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Yes, thou must go! the wild froe breeze, the brilliant
sun and sky, Thy master's home-from all of these my exiled one
must fly: Thy proud dark eye will grow less proud, thy step
become less fleet, And vainly shalt thou arch thy neck thy master's
hand to meet. Only in sleep shall I behold that dark eye glancing
bright, Only in sleep shall hear again that step so firm and
light; And when I raise my dreaming arm to check or
cheer thy speed, Then must I starting wake, to feel—thou’rt sold, my
Ah! rudely then, unseen by me, some cruel hand
Till foam-wreaths lie, like crested waves, along thy
panting side: And the rich blood that is in thee swells in thy
indignant pain, Till careless eyes which rest on thee may
count each started vein. Will they ill-use thee? If I thought-but no, it
cannot be; Thou art so swift, yet easy curbed; so gentle, yet so
free: And yet if haply, when thou'rt gone, my lonely heart
Can the hand which casts thee from it now command
thee to return ?
Return! alas, my Arab steed! what shall the master
do, When thou who wert his all of joy hast vanished
from his view.? When the dim distance cheats mine eye, and through
the gathering tears Thy bright form for a moment like the false mirage
appears ? Slow and unmounted will I
foot alone, Where with fleet step and joyous bound, thou oft
hast borne me on; And sitting down by the green well, I'll pause, and
sadly think, “It was here he bowed his glossy neck when last I
saw him drink!”
When last I saw thee drink !-away! the fevered
dream is o'er; I could not live a day and know that we should meet
They tempted me, my beautiful! for hunger's power
is strongThey tempted me, my beautiful! but I have loved
too long Who said that I had given thee up? Who said that
thou wert sold ? 'Tis false !—'tis false, my Arab steed! I fling them
back their gold ! Thus, thus, I leap upon thy back, and scour the
distant plains ; Away! who overtakes us now shall claim thee for his pains !
HON. MRS. NORTON.
vampire muttering examining happened hammock remarking somewhat gentleman
“I went to the river with a Scotch gentleman. We hung our hammocks in the thatched loft of a planter's house. Next morning I heard this gentleman muttering in his hammock. What is the matter, sir,' said I, softly; 'is anything amiss ?' 'What's the matter?' answered he, surlily; why, the vampires have been sucking me to death. As soon as there was light enough, I went to his hammock, and saw it much stained with blood. * There,' said he, thrusting his foot out of his hammock, ‘see how they have been drawing my life’s blood.'»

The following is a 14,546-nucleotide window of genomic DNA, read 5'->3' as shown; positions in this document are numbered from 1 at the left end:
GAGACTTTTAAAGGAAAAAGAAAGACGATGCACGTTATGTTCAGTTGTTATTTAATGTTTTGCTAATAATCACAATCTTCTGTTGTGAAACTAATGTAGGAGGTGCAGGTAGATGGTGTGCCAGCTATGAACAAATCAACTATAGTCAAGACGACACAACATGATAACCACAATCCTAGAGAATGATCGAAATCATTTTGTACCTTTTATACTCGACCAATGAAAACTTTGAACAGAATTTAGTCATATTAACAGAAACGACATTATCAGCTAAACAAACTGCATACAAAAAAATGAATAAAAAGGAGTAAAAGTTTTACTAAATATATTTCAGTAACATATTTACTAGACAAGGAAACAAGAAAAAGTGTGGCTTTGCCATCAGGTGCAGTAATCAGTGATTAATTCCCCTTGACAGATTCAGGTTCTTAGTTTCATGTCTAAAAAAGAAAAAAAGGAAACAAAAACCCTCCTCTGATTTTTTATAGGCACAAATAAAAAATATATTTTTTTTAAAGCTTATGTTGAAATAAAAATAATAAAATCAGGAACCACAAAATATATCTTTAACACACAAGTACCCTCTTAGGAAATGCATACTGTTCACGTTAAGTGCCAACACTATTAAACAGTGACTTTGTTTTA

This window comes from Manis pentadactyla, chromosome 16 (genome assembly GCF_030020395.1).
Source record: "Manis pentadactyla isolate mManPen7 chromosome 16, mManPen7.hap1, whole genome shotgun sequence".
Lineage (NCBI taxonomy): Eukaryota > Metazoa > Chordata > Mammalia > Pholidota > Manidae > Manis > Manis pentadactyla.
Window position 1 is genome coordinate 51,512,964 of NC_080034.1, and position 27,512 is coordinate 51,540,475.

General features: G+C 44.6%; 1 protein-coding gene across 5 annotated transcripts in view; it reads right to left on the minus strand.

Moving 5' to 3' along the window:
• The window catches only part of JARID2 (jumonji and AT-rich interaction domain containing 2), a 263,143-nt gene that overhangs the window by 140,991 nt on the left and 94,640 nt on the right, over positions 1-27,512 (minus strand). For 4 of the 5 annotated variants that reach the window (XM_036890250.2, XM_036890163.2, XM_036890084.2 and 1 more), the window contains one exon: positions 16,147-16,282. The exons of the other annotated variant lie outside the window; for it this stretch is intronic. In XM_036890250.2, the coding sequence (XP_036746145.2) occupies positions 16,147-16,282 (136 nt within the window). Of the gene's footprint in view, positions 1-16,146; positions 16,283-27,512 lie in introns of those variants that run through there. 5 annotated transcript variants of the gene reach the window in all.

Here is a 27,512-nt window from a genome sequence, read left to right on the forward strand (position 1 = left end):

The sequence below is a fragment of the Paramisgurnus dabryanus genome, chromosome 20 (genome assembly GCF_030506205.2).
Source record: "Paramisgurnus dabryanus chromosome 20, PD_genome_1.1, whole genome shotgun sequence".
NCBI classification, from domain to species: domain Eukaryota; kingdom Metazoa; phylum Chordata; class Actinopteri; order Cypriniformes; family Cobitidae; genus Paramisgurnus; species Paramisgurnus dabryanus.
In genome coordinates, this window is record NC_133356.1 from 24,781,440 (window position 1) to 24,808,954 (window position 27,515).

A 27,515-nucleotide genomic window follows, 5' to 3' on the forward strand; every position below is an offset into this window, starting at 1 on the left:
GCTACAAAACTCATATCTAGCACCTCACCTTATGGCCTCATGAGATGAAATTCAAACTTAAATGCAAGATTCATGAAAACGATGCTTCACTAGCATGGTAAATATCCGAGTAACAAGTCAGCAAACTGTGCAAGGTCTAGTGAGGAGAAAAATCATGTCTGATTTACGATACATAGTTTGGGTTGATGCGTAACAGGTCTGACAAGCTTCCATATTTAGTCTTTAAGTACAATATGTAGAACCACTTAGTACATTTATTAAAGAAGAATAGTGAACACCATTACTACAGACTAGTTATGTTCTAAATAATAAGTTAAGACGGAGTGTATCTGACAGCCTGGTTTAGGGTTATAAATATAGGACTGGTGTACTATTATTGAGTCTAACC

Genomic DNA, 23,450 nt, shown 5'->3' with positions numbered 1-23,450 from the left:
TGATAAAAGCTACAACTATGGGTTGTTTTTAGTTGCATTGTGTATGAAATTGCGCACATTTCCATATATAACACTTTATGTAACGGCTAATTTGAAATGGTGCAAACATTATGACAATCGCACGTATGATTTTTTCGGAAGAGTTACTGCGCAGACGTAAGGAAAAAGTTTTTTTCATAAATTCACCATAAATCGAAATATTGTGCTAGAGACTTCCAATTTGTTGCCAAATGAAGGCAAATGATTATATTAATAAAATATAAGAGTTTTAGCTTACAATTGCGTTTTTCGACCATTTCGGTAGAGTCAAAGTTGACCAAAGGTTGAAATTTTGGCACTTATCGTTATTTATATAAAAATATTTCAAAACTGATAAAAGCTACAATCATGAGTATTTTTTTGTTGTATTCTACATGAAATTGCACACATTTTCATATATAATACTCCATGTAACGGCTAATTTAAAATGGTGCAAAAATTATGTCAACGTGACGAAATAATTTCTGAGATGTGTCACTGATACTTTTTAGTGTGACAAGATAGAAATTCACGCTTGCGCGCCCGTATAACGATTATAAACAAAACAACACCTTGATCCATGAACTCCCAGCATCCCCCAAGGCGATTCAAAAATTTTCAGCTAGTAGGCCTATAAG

"On examining his foot, I found the vampire had tapped his great toe. There was a wound somewhat less than that made by a leech; the blood was still oozing from it; I guessed he might have lost from ten to twelve ounces of blood. Whilst examining it, I think I put him into a worse humour by remarking, that a surgeon would not have been so generous as to have bled him without making a charge.
in my face, but did not say a word. I saw he was of opinion that I had better have spared this piece of ill-timed levity.
“I had often wished to have been sucked by the vampire, in order that I might have it in my power to say it had really happened to me. There can be no pain in the operation, for the patient is always asleep when the vampire is sucking him, and as for the loss of a few ounces of blood, that would be a trifle in the long-run.
JOHN GILPIN. tedious Edmonton chaise replied calender quoth furnished allowed precious seiz d grieved balanco carries piteous balcony neighbour galloped scampering pursuit tollman John Gilpin's spouse said to her dear,
Though wedded we have been
No holiday have seen.'
And we will then repair
All in a chaise and pair.”
Myself and children three,
On horseback after we.”
Of womankind but one;
you are she, my dearest dear,
As all the world doth know,
Will lend his horse to go.”
And, for that wine is dear,
Which is both bright and clear."
The morning came, the chaise was brought,
But yet was not allowed
that she was proud.
So three doors off the chaise was stayed,
Where they did all get in; Six precious souls, and all agog,
To dash through thick and thin.
Smack went the whip, round went the wheels,
Were ever folks so glad;
As if Cheapside were mad.
John Gilpin at his horse's side,
Seized fast the flowing mane; And
up he got in haste to ride, But soon came down again.
For saddle-tree scarce reached had he,
His journey to begin,
Three customers come in.
So down he came; for loss of time,
Although it grieved him sore,
Would trouble him much more.
'Twas long before the customers
Were suited to their mind;
The wine was left behind !'